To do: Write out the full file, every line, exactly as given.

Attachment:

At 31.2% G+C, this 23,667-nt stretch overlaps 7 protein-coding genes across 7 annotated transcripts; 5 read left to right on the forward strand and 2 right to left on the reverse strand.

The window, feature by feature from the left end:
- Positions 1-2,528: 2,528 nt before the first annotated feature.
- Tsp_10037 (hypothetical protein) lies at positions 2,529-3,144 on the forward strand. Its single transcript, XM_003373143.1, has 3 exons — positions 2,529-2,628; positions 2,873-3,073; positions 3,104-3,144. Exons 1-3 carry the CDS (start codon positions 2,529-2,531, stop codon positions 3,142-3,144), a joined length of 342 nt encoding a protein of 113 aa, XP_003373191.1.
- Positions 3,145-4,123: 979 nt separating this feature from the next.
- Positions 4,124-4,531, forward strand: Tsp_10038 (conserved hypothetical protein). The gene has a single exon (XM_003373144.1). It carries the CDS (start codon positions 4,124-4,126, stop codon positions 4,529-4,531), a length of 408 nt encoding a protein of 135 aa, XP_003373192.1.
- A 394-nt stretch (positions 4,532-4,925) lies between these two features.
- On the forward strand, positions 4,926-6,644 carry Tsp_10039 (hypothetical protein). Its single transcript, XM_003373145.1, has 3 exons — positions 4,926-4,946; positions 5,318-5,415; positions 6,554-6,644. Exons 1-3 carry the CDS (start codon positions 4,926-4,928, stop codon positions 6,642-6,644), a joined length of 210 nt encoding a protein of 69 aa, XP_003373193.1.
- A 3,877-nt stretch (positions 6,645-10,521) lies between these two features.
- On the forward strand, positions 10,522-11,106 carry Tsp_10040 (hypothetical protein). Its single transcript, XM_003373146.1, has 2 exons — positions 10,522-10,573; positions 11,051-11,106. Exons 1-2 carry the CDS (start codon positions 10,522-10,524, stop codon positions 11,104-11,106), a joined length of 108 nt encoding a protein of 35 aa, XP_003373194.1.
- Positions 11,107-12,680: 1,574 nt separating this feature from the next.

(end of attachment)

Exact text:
At 31.2% G+C, this 23,667-nt stretch overlaps 7 protein-coding genes across 7 annotated transcripts; 5 read left to right on the forward strand and 2 right to left on the reverse strand.

The window, feature by feature from the left end:
- Positions 1-2,528: 2,528 nt before the first annotated feature.
- Tsp_10037 (hypothetical protein) lies at positions 2,529-3,144 on the forward strand. Its single transcript, XM_003373143.1, has 3 exons — positions 2,529-2,628; positions 2,873-3,073; positions 3,104-3,144. Exons 1-3 carry the CDS (start codon positions 2,529-2,531, stop codon positions 3,142-3,144), a joined length of 342 nt encoding a protein of 113 aa, XP_003373191.1.
- Positions 3,145-4,123: 979 nt separating this feature from the next.
- Positions 4,124-4,531, forward strand: Tsp_10038 (conserved hypothetical protein). The gene has a single exon (XM_003373144.1). It carries the CDS (start codon positions 4,124-4,126, stop codon positions 4,529-4,531), a length of 408 nt encoding a protein of 135 aa, XP_003373192.1.
- A 394-nt stretch (positions 4,532-4,925) lies between these two features.
- On the forward strand, positions 4,926-6,644 carry Tsp_10039 (hypothetical protein). Its single transcript, XM_003373145.1, has 3 exons — positions 4,926-4,946; positions 5,318-5,415; positions 6,554-6,644. Exons 1-3 carry the CDS (start codon positions 4,926-4,928, stop codon positions 6,642-6,644), a joined length of 210 nt encoding a protein of 69 aa, XP_003373193.1.
- A 3,877-nt stretch (positions 6,645-10,521) lies between these two features.
- On the forward strand, positions 10,522-11,106 carry Tsp_10040 (hypothetical protein). Its single transcript, XM_003373146.1, has 2 exons — positions 10,522-10,573; positions 11,051-11,106. Exons 1-2 carry the CDS (start codon positions 10,522-10,524, stop codon positions 11,104-11,106), a joined length of 108 nt encoding a protein of 35 aa, XP_003373194.1.
- Positions 11,107-12,680: 1,574 nt separating this feature from the next.